On 17th June, the world commemorates Desertification and Drought Day. As the name implies, the day is dedicated to the rehabilitation of damaged land as well as the creation of and raising awareness about soil desertification prevention. People all across the world have been encouraged to participate in virtual activities, webinars, and presentations hosted by specialists on the topic to commemorate the day. The day also attempts to develop practical solutions to combat desertification which can be implemented by the majority of countries and individuals worldwide.
The topic has a high probability of being asked as a Current Affairs Question in IAS Prelims and Mains as environment related developments are a hot topic for UPSC.
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History of World Day to Combat Desertification and Drought
The World Day to Combat Desertification and Drought has been commemorated on 17th June since the year of 1995. As in, the United Nations General Assembly designated June 17th as the “World Day to Combat Desertification” in the year of 1994 to increase community awareness regarding the issue and deployment of the United Nations Convention to Combat Desertification (UNCCD), particularly in areas suffering from severe drought or desertification.
What is Desertification?
Desertification in layman’s terms is the degradation of land in arid, semi-arid, and dry sub-humid environments. Human activities are the primary cause, followed by climatic fluctuations. It does not imply the growth of existing deserts, but rather the impact of dryland ecosystems, deforestation, overgrazing, poor irrigation methods, and other factors on land production.
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India’s Performance to Combat Desertification and Drought
As per the State of India’s Environment (SoE) report, between the years of 2003 – 05 and 2011 – 13, the rate of desertification increased in 26 out of 29 states in India. Among the 78 drought prone districts identified by the ISRO (Indian Space Research Organisation), 21 show more than half of their land under desertification. Rajasthan, Maharashtra, Gujarat, Jammu & Kashmir, Karnataka, Jharkhand, Odisha, Madhya Pradesh, and Telangana account for more than 80% of the country’s degraded land.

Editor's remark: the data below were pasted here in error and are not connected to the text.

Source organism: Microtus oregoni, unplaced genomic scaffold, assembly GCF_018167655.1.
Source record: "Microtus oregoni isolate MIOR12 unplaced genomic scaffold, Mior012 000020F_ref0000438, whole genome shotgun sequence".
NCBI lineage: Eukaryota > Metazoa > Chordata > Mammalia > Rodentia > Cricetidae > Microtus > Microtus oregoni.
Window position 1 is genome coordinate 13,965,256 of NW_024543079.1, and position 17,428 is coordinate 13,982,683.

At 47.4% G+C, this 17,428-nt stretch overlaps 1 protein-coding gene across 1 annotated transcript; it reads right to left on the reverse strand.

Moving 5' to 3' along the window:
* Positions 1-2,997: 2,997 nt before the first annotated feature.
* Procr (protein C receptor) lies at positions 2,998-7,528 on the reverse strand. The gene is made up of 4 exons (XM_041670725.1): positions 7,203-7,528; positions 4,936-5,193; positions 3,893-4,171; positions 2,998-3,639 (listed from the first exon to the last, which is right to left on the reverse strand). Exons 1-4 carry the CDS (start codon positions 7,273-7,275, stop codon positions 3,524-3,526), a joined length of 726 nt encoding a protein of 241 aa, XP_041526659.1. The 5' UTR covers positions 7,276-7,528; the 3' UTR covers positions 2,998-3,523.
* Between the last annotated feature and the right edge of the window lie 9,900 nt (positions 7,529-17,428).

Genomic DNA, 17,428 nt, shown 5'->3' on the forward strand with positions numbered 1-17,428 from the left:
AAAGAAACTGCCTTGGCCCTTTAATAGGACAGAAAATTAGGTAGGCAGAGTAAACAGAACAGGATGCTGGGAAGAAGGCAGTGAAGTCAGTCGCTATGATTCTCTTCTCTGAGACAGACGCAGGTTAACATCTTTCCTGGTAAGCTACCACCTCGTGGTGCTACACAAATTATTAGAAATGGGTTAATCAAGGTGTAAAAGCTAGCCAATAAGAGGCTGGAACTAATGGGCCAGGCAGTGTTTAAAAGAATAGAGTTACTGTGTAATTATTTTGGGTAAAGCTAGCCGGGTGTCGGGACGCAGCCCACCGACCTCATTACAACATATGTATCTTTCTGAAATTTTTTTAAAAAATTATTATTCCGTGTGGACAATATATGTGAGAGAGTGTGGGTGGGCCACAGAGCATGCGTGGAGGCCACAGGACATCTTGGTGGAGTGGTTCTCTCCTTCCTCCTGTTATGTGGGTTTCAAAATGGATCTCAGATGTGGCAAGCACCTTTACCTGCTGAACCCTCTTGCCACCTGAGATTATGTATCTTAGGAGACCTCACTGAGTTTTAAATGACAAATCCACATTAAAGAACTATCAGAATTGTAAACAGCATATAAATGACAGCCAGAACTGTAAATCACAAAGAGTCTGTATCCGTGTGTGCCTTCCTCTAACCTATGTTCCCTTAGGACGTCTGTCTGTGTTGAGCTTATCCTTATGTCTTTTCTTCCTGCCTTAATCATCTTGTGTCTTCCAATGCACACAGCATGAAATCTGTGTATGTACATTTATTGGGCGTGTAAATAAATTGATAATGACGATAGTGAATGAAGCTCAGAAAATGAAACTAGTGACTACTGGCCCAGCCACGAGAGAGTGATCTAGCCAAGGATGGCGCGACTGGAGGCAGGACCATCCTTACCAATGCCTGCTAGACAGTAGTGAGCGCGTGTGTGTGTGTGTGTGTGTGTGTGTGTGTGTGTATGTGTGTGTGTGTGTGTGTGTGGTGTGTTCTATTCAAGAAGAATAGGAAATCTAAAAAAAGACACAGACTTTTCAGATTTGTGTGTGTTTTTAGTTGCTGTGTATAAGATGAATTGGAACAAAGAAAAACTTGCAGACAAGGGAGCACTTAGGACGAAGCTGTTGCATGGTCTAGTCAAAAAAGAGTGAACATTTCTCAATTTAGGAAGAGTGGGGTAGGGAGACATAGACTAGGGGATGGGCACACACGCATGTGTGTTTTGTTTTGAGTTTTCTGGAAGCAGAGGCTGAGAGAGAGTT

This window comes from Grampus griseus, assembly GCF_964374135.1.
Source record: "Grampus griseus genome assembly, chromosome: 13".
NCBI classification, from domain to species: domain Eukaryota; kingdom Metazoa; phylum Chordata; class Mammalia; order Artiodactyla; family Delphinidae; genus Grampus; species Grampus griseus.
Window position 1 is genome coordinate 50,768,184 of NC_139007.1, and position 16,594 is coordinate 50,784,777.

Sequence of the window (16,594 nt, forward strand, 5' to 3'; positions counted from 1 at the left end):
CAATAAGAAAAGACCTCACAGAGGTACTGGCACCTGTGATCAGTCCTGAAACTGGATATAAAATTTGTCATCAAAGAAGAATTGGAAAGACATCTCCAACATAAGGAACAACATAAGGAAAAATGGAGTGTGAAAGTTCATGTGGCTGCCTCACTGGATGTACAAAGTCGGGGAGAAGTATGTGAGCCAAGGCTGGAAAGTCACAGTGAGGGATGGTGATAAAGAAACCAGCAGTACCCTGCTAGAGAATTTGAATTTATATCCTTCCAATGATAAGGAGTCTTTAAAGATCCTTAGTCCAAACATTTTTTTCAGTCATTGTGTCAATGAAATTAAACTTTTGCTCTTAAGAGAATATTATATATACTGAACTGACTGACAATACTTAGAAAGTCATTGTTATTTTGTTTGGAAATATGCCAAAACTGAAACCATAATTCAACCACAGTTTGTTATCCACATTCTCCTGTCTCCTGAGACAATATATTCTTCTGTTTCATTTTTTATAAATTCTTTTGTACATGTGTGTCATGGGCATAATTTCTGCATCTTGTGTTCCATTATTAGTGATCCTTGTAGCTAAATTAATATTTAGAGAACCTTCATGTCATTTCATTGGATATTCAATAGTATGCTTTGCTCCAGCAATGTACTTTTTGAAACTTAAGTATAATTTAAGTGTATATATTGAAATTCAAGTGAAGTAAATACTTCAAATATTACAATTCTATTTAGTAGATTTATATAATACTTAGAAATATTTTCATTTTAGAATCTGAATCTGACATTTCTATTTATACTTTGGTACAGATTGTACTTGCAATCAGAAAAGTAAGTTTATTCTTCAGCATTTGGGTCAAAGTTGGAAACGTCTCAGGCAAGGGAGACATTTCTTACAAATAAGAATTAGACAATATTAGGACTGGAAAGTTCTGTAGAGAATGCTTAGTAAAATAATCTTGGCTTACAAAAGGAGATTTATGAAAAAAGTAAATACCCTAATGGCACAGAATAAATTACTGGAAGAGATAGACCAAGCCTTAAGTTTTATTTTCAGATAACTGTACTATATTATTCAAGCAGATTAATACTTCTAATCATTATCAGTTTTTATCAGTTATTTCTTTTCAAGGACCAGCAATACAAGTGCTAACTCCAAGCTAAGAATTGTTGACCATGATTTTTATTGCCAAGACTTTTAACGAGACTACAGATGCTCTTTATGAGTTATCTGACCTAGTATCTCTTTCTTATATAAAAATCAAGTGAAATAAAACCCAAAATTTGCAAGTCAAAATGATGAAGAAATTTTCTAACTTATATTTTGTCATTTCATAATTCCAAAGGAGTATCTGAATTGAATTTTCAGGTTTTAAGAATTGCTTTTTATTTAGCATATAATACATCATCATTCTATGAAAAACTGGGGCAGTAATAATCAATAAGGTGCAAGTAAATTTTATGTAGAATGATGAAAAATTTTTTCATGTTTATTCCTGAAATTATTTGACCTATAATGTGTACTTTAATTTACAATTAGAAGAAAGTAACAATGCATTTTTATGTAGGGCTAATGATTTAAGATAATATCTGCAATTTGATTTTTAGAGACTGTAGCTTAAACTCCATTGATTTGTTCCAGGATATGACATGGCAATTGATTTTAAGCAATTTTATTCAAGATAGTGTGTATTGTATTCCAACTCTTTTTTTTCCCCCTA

By the year of 2030, India has committed to restoring 21 million hectares of damaged land. The following are the primary causes of desertification in India:
- Water erosion [10.98 %]
- Wind erosion [5.55 %]
- Human-made/settlements [0.69 %]
- Vegetation degradation [8.91 %]
- Salinity [1.12 %]
- Others [2.07 %]
Despite this, the government’s use of funds to establish drinking water schemes demonstrates that the desert development plan (DDP) is a low priority. Since 2018 – 19, no funds have been granted to the programme through the budget. According to a 2018 audit by the Comptroller and Auditor General of India (CAG), funds intended for implementing drinking water systems under the DDP regions have remained unused since the year of 2012. As of March 2017, the report revealed that states including Andhra Pradesh, Haryana, and Rajasthan have significant unutilized funds. Furthermore, following a change in financing arrangement in April 2015, some states did not release their portion of DDP monies from 2015 to 2017.
The significance of this day is to reclaim the areas that have been lost. Furthermore, the ever-increasing need for food, raw materials, roadways, and housing has resulted in the thawing of three quarters of the world’s ice free territory. To restore these damages, there should be a pressing need to recover from the pandemic and ensure people’s and the planet’s long term survival. According to the United Nations, land degradation has a negative influence on the lives of at least 3.2 billion people. Restoring degraded land, on the other hand, creates jobs, increases income, improves economic resilience, and enhances food security. Land improvement has a direct influence on climate change, resulting in reduced global warming, that is one of the many important sources of concern in recent years.
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